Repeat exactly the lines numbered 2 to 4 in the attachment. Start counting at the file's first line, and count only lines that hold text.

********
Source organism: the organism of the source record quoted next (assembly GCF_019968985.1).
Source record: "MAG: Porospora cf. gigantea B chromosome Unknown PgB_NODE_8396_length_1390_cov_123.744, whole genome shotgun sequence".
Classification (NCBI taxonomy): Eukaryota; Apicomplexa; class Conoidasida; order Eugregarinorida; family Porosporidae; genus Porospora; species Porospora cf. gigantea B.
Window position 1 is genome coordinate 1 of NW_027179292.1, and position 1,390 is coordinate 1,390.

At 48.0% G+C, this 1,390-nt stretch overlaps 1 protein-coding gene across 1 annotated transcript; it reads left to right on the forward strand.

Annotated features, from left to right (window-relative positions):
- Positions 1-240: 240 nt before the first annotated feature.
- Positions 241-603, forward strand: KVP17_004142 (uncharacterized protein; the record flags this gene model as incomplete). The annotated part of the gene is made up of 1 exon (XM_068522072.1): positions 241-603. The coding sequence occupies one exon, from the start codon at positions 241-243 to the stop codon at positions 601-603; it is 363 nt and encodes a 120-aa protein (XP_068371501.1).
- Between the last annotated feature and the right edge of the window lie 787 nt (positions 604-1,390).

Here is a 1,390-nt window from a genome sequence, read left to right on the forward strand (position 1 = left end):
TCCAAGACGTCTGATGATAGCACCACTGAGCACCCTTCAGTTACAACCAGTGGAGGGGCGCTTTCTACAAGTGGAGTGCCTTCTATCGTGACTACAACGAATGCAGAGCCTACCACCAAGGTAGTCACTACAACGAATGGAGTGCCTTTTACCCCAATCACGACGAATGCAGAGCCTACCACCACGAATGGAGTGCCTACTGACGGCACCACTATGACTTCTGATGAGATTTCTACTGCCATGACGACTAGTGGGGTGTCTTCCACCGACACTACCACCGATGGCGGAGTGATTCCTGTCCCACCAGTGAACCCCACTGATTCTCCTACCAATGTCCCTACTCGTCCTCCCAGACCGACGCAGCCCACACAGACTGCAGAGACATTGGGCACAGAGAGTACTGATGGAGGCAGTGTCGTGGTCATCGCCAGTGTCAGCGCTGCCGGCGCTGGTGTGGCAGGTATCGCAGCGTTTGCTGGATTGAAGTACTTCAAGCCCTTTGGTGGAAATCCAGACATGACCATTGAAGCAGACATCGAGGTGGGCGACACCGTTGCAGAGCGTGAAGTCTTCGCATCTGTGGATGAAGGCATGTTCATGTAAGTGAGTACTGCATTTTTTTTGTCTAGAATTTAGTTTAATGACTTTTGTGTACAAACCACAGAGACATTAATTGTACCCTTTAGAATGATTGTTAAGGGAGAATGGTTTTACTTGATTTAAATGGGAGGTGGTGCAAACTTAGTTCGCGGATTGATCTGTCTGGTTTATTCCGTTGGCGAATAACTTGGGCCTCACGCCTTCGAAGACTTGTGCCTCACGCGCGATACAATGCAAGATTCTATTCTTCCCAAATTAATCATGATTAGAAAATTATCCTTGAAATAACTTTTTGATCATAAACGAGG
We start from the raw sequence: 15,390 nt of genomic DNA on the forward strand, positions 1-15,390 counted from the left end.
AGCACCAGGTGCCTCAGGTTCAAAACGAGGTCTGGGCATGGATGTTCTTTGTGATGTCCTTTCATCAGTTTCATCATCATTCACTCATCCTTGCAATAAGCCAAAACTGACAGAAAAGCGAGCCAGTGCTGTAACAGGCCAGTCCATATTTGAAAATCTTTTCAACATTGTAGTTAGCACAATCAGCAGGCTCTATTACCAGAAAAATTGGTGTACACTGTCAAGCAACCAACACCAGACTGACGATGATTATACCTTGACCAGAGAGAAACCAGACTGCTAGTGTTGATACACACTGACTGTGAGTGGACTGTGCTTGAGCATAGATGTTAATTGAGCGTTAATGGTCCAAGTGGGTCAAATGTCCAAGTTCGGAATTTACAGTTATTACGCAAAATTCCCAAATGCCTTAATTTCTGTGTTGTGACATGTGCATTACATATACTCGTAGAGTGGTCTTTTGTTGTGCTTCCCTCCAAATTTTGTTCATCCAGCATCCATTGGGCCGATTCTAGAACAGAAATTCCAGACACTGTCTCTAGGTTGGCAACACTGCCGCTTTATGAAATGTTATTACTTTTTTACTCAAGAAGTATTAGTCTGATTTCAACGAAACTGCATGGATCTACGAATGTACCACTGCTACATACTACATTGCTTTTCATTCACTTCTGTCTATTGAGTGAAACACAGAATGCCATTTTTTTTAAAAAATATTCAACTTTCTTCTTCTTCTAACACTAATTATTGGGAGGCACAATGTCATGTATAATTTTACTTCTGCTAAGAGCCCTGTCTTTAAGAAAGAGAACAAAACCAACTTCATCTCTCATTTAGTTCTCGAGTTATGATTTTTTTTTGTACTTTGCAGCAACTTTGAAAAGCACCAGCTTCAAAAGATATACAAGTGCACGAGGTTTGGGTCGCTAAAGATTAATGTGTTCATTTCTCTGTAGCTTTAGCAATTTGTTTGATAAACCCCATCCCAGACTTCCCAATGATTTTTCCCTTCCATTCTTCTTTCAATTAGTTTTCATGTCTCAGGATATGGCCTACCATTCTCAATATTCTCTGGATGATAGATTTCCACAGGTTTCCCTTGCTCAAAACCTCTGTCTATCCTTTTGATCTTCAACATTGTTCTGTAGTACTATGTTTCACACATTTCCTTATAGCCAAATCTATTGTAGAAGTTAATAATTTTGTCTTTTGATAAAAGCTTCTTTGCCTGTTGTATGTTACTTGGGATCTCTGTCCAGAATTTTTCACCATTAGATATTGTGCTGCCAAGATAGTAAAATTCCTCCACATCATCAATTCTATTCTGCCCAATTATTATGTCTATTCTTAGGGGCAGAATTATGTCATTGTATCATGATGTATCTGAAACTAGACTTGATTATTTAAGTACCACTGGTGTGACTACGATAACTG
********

Source record: "MAG: Porospora cf. gigantea B chromosome Unknown PgB_NODE_8396_length_1390_cov_123.744, whole genome shotgun sequence".
Classification (NCBI taxonomy): Eukaryota; Apicomplexa; class Conoidasida; order Eugregarinorida; family Porosporidae; genus Porospora; species Porospora cf. gigantea B.
Window position 1 is genome coordinate 1 of NW_027179292.1, and position 1,390 is coordinate 1,390.